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On the Goals We Set

Through My Lens: Observations from a Midwestern Muslimah

By Nadirah Angail

A.) Lose weight/Get healthier
B.) Improve your financial situation
C.) Find a mate/Get married

Without even knowing you, I can bet that you want to do one, or perhaps all, of these things. They seem to be the most popular goals people set around those magical times when inspiration is strong (Ramadan, New Years, birthdays, etc.). You dust off the workout gear, set a budget and balance the checkbook, and start attending events with your eyes peeled for that special someone. You’re determined to meet your goal. Well, for the first few weeks anyway. Then, once the newness wears off, the determination wanes, and a slow sense of apathy sets in, you find yourself in the same old rut that you were in to start with. The cycle continues. Goal unmet.

We all want things in our lives, but we don’t always want them bad enough to actually go get them. We talk casually about how wonderful it would be to have this or that, but quickly write it off as a mere dream that only a lucky few are able to realize. Think of how many times you’ve jokingly said “I’d love to have/do ______,” treating it like some untouchable star at which you can only stare. Many of these dreams, though, are not untouchable at all, just hard to attain. But if we really wanted them– in the same way that we want peace, love and, life– we would chase them down and make them our own. It is this lack of true desire that keeps us in these unproductive cycles.

Goals are easy to set, easy to get excited about, and hard to achieve. While on our often short-lived journeys toward these goals, we seem to forget about the various Quranic verses about “patient perseverance.” We’ve made a habit of recalling them only in the worst of times, when things are in a horrible state and we fear we can take no more. Surely, they provide help then, but they’re just as helpful with our everyday trials. It has been reported that Prophet Muhammad (s) said “Verily, Allah has prescribed excellence in all things,” (Muslim). Let us take this literally and realize that it truly does mean “all things,” all aspects of our lives. Rather than being frightened by the word “excellence,” know that it means “total effort,” not “perfection.” So, don’t be discouraged. There can be excellence even in your failure.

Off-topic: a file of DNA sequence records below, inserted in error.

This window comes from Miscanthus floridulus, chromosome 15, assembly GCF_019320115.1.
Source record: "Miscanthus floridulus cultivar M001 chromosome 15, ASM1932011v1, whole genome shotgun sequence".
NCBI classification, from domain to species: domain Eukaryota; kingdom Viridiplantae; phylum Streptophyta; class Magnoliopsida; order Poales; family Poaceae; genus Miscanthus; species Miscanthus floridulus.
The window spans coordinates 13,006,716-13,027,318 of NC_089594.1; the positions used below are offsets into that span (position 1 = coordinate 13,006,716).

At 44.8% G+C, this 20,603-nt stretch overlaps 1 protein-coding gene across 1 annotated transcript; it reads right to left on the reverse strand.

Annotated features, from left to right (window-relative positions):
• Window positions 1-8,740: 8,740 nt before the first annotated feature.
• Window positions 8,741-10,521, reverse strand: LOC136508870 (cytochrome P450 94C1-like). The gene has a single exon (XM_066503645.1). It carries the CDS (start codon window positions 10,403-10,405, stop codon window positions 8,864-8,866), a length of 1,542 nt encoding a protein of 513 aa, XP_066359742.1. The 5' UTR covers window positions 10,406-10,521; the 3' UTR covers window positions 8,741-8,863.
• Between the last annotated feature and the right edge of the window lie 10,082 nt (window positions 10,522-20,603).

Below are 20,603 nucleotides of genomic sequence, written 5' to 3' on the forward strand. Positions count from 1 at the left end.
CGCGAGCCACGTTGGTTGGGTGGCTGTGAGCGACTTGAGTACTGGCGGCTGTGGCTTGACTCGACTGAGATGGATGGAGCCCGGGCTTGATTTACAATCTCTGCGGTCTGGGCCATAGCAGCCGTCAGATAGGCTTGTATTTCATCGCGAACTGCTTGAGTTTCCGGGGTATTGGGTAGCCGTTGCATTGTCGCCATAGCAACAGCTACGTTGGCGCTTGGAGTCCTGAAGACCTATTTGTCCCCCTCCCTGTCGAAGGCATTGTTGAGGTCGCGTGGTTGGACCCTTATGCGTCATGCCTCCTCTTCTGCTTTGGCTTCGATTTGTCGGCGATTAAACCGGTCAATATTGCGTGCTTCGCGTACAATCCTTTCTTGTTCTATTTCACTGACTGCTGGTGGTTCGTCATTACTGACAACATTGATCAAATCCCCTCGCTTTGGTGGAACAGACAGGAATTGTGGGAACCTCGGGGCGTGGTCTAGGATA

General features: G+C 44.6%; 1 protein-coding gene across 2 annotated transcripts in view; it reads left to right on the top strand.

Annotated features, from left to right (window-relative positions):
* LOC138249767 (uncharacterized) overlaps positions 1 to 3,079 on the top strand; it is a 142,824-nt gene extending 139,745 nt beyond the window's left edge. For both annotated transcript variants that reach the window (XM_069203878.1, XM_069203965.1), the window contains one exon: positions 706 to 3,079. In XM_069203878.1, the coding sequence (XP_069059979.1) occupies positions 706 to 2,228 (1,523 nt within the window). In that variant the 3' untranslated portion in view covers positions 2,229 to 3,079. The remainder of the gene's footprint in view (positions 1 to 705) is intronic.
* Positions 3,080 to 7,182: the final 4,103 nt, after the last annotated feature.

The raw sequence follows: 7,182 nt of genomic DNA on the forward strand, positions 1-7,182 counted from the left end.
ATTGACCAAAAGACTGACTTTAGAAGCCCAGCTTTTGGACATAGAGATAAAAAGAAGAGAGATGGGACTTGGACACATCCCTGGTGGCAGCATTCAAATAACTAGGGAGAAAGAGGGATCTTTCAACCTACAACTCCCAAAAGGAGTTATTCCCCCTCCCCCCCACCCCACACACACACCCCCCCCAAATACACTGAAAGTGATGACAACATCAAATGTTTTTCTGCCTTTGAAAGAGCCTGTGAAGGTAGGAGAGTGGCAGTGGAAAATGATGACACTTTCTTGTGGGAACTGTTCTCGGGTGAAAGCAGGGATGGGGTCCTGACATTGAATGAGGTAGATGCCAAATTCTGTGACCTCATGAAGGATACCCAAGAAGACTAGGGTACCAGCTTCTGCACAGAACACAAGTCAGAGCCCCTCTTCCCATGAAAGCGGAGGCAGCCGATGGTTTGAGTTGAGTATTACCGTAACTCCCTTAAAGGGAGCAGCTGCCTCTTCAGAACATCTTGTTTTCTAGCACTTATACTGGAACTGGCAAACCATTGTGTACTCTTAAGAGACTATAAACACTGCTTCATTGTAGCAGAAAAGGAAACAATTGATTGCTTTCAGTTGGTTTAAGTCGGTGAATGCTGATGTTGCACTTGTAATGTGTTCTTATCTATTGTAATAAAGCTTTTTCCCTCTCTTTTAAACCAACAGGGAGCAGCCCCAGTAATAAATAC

It takes seconds to set a goal, but making it happen takes time and serious thought. The key is follow through. Once the goal has been set, follow through with a reasonable plan to meet it. Introduce meaningful change into your life. Eliminate certain things, and reinforce others. Develop a holistic approach that allows you to incorporate your goals into everything you do, letting them merge with the other ideas and beliefs that define your life.

Too many times, we subconsciously convince ourselves that our goals are too great, our dreams too big. We say that we’re striving towards them, when really we lack the confidence to even try that hard. That is why we give up so easily. That is why we rarely follow through. That is why we get stuck in stop-and-go cycles. We lose patience, we don’t persevere and we put obstacles in our own way. There are many challenges we must face in life, but others we create for ourselves. By saying that we want to achieve a goal, and then living a lifestyle that opposes that achievement, we’re sabotaging our success and funding our failure. That’s no way to live. Stars aren’t just for staring. Go get them.

Read more articles from Nadirah or buy her book On All the Things That Make Me Beautiful on her website, www.nadirahangail.com

“Empowering women-through knowledge, recognition & guidance”; www.nadirahangail.com.


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